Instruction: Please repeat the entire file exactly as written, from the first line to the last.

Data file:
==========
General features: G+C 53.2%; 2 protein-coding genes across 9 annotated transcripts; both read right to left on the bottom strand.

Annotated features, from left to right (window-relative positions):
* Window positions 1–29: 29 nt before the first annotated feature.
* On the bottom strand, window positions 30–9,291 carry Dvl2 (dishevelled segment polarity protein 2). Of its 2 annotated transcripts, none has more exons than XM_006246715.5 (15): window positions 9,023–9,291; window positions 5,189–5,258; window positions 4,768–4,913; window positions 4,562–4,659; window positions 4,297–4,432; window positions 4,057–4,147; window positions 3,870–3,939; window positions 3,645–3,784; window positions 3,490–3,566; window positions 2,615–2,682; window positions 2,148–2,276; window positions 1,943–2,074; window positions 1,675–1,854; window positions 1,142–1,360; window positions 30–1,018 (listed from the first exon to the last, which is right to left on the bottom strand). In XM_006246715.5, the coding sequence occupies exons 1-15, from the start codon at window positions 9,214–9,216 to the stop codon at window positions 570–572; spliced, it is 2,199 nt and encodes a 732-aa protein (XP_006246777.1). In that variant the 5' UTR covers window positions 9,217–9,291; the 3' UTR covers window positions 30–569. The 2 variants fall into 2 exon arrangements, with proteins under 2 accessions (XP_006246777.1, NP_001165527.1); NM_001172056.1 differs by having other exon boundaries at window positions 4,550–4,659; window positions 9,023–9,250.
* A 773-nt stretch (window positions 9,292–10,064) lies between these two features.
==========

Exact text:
General features: G+C 53.2%; 2 protein-coding genes across 9 annotated transcripts; both read right to left on the bottom strand.

Annotated features, from left to right (window-relative positions):
* Window positions 1–29: 29 nt before the first annotated feature.
* On the bottom strand, window positions 30–9,291 carry Dvl2 (dishevelled segment polarity protein 2). Of its 2 annotated transcripts, none has more exons than XM_006246715.5 (15): window positions 9,023–9,291; window positions 5,189–5,258; window positions 4,768–4,913; window positions 4,562–4,659; window positions 4,297–4,432; window positions 4,057–4,147; window positions 3,870–3,939; window positions 3,645–3,784; window positions 3,490–3,566; window positions 2,615–2,682; window positions 2,148–2,276; window positions 1,943–2,074; window positions 1,675–1,854; window positions 1,142–1,360; window positions 30–1,018 (listed from the first exon to the last, which is right to left on the bottom strand). In XM_006246715.5, the coding sequence occupies exons 1-15, from the start codon at window positions 9,214–9,216 to the stop codon at window positions 570–572; spliced, it is 2,199 nt and encodes a 732-aa protein (XP_006246777.1). In that variant the 5' UTR covers window positions 9,217–9,291; the 3' UTR covers window positions 30–569. The 2 variants fall into 2 exon arrangements, with proteins under 2 accessions (XP_006246777.1, NP_001165527.1); NM_001172056.1 differs by having other exon boundaries at window positions 4,550–4,659; window positions 9,023–9,250.
* A 773-nt stretch (window positions 9,292–10,064) lies between these two features.